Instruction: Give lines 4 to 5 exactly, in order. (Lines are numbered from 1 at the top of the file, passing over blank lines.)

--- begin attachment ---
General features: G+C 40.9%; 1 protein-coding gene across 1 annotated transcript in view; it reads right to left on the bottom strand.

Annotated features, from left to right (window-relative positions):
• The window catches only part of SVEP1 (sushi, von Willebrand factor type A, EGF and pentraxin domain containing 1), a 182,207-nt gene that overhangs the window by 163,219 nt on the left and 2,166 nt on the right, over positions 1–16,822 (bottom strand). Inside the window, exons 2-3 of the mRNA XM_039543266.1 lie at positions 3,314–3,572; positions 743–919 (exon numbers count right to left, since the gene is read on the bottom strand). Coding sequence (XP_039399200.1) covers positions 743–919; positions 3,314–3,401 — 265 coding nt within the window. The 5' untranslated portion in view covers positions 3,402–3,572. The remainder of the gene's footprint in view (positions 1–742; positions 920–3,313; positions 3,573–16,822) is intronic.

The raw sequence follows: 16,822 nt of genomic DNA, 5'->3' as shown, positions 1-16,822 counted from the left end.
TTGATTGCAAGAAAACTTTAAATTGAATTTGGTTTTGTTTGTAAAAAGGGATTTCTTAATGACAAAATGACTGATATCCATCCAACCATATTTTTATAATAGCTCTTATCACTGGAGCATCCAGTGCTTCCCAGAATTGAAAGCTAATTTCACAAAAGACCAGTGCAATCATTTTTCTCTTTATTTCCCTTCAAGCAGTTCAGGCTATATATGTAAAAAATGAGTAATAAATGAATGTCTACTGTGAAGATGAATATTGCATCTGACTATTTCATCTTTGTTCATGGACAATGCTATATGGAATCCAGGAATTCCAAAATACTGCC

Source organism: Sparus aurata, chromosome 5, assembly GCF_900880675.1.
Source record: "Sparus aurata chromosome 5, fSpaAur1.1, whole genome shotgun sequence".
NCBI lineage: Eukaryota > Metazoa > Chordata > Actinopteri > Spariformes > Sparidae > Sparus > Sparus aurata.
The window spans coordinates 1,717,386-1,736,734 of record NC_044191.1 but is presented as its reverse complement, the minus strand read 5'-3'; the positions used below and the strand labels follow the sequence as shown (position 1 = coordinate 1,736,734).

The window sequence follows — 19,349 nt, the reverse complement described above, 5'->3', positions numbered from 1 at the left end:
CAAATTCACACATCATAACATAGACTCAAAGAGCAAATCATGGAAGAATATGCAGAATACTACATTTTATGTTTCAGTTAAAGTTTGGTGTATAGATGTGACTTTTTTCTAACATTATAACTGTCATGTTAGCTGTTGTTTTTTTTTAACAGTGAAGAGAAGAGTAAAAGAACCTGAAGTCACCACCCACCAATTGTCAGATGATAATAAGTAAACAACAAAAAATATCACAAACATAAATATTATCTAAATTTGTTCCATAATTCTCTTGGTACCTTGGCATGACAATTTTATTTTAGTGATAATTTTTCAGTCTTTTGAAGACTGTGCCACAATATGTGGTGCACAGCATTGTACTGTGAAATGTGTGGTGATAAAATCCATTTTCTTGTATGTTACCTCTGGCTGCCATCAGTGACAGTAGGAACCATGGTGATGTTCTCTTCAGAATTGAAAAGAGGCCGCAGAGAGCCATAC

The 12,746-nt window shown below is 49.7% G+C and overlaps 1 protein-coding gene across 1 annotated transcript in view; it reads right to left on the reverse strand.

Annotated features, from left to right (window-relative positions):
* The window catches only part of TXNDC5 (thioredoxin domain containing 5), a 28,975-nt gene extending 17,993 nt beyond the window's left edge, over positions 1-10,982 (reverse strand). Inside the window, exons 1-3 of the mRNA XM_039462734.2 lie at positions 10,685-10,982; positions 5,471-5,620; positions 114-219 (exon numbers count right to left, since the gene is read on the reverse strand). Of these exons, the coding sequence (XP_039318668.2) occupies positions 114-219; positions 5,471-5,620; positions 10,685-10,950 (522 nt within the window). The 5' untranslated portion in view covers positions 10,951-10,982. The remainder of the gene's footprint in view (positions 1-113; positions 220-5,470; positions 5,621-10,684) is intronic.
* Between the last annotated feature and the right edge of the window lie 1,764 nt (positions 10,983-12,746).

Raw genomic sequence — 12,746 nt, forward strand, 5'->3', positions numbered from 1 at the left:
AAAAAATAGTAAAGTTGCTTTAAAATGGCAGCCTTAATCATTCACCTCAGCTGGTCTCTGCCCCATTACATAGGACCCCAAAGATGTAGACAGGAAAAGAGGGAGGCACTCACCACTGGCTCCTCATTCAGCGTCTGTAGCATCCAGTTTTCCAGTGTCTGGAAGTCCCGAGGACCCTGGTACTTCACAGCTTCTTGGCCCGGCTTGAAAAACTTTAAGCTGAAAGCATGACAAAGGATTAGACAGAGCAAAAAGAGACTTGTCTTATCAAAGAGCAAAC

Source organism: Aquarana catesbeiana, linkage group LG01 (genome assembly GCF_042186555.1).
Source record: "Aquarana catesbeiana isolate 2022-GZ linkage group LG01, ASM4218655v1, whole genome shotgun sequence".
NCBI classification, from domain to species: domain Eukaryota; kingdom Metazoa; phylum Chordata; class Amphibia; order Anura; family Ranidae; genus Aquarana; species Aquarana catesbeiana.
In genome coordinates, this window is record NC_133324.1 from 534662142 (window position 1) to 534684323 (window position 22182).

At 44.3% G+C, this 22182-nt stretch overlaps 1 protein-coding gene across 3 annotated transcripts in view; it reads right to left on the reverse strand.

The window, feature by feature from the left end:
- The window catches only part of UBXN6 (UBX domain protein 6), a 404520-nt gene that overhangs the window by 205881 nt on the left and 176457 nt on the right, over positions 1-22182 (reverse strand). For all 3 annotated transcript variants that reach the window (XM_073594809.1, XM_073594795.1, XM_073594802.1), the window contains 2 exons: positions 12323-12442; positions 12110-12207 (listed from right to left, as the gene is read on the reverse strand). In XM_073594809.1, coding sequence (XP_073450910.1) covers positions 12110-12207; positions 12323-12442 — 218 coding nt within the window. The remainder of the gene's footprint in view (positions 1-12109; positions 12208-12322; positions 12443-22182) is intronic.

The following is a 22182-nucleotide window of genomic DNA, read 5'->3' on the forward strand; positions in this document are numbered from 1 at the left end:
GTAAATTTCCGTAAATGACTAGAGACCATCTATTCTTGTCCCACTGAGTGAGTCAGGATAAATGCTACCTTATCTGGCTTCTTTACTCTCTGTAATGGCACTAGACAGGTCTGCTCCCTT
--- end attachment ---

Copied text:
The raw sequence follows: 16,822 nt of genomic DNA, 5'->3' as shown, positions 1-16,822 counted from the left end.
TTGATTGCAAGAAAACTTTAAATTGAATTTGGTTTTGTTTGTAAAAAGGGATTTCTTAATGACAAAATGACTGATATCCATCCAACCATATTTTTATAATAGCTCTTATCACTGGAGCATCCAGTGCTTCCCAGAATTGAAAGCTAATTTCACAAAAGACCAGTGCAATCATTTTTCTCTTTATTTCCCTTCAAGCAGTTCAGGCTATATATGTAAAAAATGAGTAATAAATGAATGTCTACTGTGAAGATGAATATTGCATCTGACTATTTCATCTTTGTTCATGGACAATGCTATATGGAATCCAGGAATTCCAAAATACTGCC